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Review: Empire’s End

Empire's End (Star Wars: Aftermath, #3)Empire’s End by Chuck Wendig

My rating: 4 of 5 stars

Empire’s End offers an exciting and eventful conclusion to the Aftermath trilogy. Like with Life Debt before it, this finale offers a mix of original and film legacy characters. There’s plenty of action and suspense. The book can largely be broken into two halves: the first half involves the amassing of the Imperial fleet over Jakku and Leia’s efforts to get the New Republic to engage that fleet in a final battle; the second half is the battle itself and the fallout.

We don’t see too much of the battle at Jakku because Wendig keeps the focus on Leia, Han, and the Imperial-hunting team of bounty hunter Jas Emari, mother-son pilot team Norra and Temmin Wexley along with Temmin’s bodyguard droid Mister Bones, ex-Imperial Sinjir Rath Velus, and Republic commando Jom Barell. Leia’s politicking and Han’s playing the scoundrel, doing the dirty work to fix some political problems. Jas, Norra, and Bones spend most of the book stranded on Jakku after they left their ship to bypass the Imperial blockade in an attempt to locate Sloane. Temmin has the biggest role in the battle, while Sinjir sits it out, having most of his involvement limited to helping first Han and then Mon Mothma, all while wrestling with his romantic life. And Jom barely appears at all; for a character who became a lot more significant in the second book, he’s basically written out, mostly appearing in the context of a complication for Jas (an interesting subversion of the sexist trope of minimizing a female character to romantic plot device for the male lead, but still a disappointing wrap to the character).

During all the above, Sloane, now an outcast, is trying to sneak through Imperial-occupied Jakku to track down and kill her former mentor, Rax, who has usurped Imperial rule, making the remaining Imperial forces something harsher, more vicious, more primitive. Rax’s big plan, it turns out, is to destroy both Republic and Empire, then rebuild a new Empire in unknown space, carrying out Palpatine’s Contingency plan in the event of the Emperor’s death. Frankly, I was a little disappointed by the simplicity of the Contingency. After all the eliminations of rivals and careful plots, it all comes down to trying to get both militaries on a planet that can be blown up. Most of the really juicy hints of some Dark Side presence or greater threat in the Unknown Regions on the edge of the galaxy remain window dressing for now. I hope that a later story picks up those threads.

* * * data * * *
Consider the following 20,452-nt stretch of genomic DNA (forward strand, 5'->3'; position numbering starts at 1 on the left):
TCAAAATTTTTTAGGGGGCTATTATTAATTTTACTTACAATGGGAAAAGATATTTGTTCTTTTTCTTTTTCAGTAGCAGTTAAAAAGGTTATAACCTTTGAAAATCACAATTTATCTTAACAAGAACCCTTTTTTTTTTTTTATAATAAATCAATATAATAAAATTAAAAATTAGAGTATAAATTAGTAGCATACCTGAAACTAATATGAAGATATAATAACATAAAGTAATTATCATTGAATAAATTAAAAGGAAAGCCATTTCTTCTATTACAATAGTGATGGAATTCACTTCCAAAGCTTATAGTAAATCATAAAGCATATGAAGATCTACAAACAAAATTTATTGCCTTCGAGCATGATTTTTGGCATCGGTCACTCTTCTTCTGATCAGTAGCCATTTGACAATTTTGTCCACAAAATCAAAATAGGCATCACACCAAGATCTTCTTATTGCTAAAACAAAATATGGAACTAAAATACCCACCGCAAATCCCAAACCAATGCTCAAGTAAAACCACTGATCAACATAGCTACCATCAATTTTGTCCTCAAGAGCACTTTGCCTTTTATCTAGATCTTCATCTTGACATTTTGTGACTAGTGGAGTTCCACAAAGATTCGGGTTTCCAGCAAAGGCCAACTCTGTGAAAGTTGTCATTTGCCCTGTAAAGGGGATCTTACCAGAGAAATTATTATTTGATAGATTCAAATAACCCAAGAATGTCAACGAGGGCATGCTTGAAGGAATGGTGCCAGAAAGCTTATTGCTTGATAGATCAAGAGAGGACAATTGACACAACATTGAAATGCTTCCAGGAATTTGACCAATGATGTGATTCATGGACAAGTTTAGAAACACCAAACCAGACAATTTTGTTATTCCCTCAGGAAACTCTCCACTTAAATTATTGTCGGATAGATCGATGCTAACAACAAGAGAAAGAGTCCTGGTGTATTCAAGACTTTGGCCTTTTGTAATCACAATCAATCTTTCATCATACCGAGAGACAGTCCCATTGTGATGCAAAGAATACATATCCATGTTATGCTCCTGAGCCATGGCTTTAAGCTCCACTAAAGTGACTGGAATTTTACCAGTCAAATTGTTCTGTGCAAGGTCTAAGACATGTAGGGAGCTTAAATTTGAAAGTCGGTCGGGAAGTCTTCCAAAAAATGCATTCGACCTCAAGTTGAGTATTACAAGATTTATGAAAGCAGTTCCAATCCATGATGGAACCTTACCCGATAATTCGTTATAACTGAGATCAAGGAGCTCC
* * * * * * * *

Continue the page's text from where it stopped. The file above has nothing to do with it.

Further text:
Perhaps I just wanted more. Empire’s End was a wild ride, loaded with a lot of momentous events and shifting viewpoints, and the pace became blistering fast in the latter half. I can’t say it ended abruptly, but maybe some threads were rushed to get to a conclusion. Wendig’s usual strengths are on display, including tight pacing, interesting interlude chapters (which have at this point built up to some truly fascinating background narrative arcs worthy of further exploration), uniquely identifiable characters, and a whole lot of nods to Legends and the new canon. (In example of that last point, bringing in Embo and Dengar from Sugi’s old bounty hunting team in The Clone Wars to challenge Jas, Sugi’s niece, was not just a nice nod but an effective use and development of the characters.) If you’ve at least read Life Debt, it’s worth reading Empire’s End to complete the narrative.

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Maybe not the galaxy’s greatest

I’ve never really been active in any fan community. At best, I’ve been on the periphery. Suits me fine. But I am an observer, and from the periphery I’ve been observing the Star Wars fandom, especially through Twitter, more and more. The people I follow are people I like, with interesting things to say; they generally have warm, positive attitudes, which is impressive for an impersonal venue like Twitter. My little bubble blinded me to a lot of the gross, hateful elements of fandom, however.

My bubble’s been burst a little bit. I’ve watched from the periphery as fanboys flailed about in rage, insulted by the very idea that someone would publicly announce, in the context of an off-hand tweet, that they thought Boba Fett was boring. I have no role in that conversation, and I’m not going to involve myself there. It doesn’t affect me at all. But it did remind me of the toxicity and rigid adherence to nostalgia that fan communities so often become consumed by.